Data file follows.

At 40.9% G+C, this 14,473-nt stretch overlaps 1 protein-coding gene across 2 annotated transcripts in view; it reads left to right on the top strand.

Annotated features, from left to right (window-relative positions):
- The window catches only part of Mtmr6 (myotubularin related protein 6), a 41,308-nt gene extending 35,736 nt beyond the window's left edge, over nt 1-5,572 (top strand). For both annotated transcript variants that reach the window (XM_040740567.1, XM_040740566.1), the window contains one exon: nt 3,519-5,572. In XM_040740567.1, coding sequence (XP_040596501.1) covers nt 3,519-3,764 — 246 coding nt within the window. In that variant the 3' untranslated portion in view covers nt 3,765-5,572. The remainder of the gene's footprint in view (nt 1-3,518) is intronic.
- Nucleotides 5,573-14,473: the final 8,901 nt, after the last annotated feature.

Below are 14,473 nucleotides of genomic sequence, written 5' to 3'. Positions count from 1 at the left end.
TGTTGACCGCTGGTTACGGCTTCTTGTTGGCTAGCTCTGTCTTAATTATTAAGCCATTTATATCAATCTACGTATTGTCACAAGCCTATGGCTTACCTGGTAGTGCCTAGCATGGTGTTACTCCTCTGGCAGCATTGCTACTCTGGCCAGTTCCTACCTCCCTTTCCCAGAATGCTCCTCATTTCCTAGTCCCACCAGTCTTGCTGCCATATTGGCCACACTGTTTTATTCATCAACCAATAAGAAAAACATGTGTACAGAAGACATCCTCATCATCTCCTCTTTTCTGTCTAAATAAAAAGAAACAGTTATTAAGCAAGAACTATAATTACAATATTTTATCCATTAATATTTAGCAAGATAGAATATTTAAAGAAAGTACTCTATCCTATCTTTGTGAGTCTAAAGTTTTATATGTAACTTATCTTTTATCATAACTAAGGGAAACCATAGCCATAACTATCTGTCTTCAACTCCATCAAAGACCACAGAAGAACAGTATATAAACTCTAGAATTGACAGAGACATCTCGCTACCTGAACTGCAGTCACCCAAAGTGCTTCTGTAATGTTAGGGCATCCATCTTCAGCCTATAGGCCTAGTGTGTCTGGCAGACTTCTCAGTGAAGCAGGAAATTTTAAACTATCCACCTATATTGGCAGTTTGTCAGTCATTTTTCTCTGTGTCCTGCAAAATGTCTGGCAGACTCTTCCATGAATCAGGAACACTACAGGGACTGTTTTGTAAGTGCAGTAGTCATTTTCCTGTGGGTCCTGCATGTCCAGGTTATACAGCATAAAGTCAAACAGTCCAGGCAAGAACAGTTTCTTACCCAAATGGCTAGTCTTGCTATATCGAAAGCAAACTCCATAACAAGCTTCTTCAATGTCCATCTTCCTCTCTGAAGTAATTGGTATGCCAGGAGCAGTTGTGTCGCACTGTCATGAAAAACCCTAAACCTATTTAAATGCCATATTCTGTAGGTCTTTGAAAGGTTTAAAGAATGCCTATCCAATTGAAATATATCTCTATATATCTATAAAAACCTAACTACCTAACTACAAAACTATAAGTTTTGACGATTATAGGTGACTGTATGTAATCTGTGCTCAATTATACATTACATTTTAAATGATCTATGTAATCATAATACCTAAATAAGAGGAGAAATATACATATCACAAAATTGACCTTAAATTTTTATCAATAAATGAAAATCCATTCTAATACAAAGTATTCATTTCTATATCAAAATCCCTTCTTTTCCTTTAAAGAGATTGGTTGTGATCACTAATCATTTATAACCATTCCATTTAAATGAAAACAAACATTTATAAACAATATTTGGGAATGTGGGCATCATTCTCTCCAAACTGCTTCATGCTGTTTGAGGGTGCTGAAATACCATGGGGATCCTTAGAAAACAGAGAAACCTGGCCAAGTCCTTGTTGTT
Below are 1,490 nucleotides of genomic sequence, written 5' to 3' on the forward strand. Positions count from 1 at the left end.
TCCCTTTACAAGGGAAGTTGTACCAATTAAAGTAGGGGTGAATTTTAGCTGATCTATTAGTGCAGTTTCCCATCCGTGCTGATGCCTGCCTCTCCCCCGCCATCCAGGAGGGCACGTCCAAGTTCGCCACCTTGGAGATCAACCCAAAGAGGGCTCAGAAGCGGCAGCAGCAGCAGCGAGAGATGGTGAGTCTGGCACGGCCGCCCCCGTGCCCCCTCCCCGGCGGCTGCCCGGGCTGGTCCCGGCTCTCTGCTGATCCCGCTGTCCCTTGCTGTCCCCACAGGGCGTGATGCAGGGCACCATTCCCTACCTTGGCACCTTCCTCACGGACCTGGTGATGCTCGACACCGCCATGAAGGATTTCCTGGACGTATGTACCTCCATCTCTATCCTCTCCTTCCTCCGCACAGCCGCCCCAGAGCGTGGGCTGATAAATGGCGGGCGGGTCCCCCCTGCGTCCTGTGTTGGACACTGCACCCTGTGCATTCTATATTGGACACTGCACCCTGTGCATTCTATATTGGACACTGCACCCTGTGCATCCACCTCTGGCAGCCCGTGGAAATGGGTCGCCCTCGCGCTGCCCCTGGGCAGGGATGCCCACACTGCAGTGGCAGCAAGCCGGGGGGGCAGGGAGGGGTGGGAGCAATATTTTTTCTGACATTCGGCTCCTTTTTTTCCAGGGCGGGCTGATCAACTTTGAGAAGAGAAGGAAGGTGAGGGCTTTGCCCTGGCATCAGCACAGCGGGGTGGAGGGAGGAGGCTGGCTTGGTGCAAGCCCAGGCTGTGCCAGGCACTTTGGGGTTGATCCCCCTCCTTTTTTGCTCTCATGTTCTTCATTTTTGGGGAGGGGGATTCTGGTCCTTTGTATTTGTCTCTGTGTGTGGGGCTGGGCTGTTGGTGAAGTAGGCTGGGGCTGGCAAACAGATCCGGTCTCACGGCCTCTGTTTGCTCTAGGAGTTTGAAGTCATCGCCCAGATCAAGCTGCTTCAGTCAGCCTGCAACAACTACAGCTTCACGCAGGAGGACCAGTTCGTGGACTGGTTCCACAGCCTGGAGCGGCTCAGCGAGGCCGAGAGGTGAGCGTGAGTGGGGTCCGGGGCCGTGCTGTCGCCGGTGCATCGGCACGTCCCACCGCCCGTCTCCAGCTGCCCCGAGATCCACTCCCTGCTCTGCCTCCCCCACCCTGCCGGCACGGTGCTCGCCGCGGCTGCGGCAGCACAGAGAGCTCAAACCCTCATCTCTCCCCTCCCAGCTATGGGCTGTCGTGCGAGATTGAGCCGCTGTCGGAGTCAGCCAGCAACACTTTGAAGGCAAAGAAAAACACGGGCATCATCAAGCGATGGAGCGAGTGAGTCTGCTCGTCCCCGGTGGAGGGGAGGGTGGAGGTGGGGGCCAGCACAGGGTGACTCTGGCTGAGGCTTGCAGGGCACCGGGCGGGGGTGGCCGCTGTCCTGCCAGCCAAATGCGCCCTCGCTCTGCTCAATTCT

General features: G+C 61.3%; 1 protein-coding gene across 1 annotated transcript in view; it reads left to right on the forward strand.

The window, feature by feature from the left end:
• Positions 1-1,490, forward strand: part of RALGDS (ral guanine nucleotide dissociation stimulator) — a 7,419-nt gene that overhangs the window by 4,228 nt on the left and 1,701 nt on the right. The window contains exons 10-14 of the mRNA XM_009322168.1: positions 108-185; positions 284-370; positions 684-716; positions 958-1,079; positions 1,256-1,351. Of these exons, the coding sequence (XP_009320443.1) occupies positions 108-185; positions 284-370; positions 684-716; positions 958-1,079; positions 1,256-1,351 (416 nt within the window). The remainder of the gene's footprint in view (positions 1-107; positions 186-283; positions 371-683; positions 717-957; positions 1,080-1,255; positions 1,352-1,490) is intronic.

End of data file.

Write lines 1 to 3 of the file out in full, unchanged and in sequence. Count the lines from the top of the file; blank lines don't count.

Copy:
At 40.9% G+C, this 14,473-nt stretch overlaps 1 protein-coding gene across 2 annotated transcripts in view; it reads left to right on the top strand.

Annotated features, from left to right (window-relative positions):
- The window catches only part of Mtmr6 (myotubularin related protein 6), a 41,308-nt gene extending 35,736 nt beyond the window's left edge, over nt 1-5,572 (top strand). For both annotated transcript variants that reach the window (XM_040740567.1, XM_040740566.1), the window contains one exon: nt 3,519-5,572. In XM_040740567.1, coding sequence (XP_040596501.1) covers nt 3,519-3,764 — 246 coding nt within the window. In that variant the 3' untranslated portion in view covers nt 3,765-5,572. The remainder of the gene's footprint in view (nt 1-3,518) is intronic.